# Interval of convergence?

1. Aug 18, 2012

### BarringtonT

So I know how to find the "Interval of Convergence" for a power series representation of a Function f(x).

But I Still don't know what that "Interval of Convergence" does for me other than I can choose a number in it and plug it in to the series.

For Example e$^{x}$=$\sum^{∞}_{n=0} \frac{x^n}{n!}$ ;when a=0;

my "Interval of Convergence" is (-∞,∞). SO now lets say i take the # 1 from my "Interval of Convergence" and place it in the series representation of e^x.

Then i would get back some answer , but what does that answer mean? besides the fact that I got an answer.

2. Aug 18, 2012

### szynkasz

Sum of series exists only for numbers from that interval. If you take other numbers you don't get any "answer".

3. Aug 19, 2012

### Millennial

Usually, it is called "radius of convergence" instead of "interval of convergence". A function that is dependent on a series only converges when its argument (in this case, x) has a smaller absolute value than the radius of convergence. The exponential function, the one you gave, is convergent for every x, and hence its radius of convergence is infinity.

4. Aug 19, 2012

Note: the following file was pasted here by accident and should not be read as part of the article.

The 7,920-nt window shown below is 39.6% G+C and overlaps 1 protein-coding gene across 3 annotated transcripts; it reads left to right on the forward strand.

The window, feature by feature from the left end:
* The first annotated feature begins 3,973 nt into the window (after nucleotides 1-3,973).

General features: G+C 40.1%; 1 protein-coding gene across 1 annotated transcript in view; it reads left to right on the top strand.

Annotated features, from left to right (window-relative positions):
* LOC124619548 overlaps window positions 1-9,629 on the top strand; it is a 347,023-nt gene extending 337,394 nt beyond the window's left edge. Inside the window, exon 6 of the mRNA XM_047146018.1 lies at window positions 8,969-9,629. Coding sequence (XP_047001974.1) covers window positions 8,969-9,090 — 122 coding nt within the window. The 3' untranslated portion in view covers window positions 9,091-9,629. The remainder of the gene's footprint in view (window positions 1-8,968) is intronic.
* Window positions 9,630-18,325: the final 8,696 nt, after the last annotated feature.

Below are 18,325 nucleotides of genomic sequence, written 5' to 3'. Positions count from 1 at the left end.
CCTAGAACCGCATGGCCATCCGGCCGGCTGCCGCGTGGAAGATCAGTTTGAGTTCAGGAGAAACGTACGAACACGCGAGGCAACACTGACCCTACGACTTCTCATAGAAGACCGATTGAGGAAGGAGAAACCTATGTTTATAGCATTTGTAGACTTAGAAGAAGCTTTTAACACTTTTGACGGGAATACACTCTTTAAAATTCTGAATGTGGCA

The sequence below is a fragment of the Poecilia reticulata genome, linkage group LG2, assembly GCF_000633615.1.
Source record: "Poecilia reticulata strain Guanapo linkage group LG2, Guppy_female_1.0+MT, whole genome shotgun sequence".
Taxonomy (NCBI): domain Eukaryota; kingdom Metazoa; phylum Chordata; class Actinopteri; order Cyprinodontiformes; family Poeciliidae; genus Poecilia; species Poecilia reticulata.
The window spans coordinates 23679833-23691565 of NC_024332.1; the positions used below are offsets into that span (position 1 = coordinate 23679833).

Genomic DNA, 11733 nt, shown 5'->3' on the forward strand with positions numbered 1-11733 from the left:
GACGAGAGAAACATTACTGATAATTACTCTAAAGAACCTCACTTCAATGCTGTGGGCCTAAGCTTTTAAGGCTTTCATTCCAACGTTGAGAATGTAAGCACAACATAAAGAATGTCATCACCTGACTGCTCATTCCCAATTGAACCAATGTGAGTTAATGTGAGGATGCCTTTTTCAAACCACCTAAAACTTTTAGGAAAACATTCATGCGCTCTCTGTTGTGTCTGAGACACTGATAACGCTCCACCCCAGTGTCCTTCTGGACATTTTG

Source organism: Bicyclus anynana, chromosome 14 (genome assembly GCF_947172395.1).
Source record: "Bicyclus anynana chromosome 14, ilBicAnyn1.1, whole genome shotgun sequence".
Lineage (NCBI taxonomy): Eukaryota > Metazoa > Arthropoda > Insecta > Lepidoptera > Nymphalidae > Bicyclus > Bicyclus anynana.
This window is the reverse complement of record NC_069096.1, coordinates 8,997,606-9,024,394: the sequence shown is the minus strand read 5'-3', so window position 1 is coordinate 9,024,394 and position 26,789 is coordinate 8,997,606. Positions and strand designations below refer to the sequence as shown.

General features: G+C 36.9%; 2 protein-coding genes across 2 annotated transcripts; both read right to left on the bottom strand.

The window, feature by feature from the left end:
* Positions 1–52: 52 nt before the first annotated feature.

### HallsofIvy

"radius of convergence" and "interval of convergence" are two different things. If we have a (real valued) power series of the form $\sum a_n(x- a)^n$ and I know that it has "radius of convergence", r, then I know that the series converges within the interval (a- r, a+ r), it "interval of convergence".

If we are dealing with complex valued power series, then the "radius of convergence" really is a radius If the series $\sum a_n (z- a)^n$, where a, z, and every $a_n$ are complex numbers, has "radius of convergence" r, then it converges for all z in the interior of the disk with center at a and radius r.

5. Aug 19, 2012

### Bacle2

Some nice properties happen within the radius of convergence ,like the fact that you

can do term-by-term integration and differentiation within it.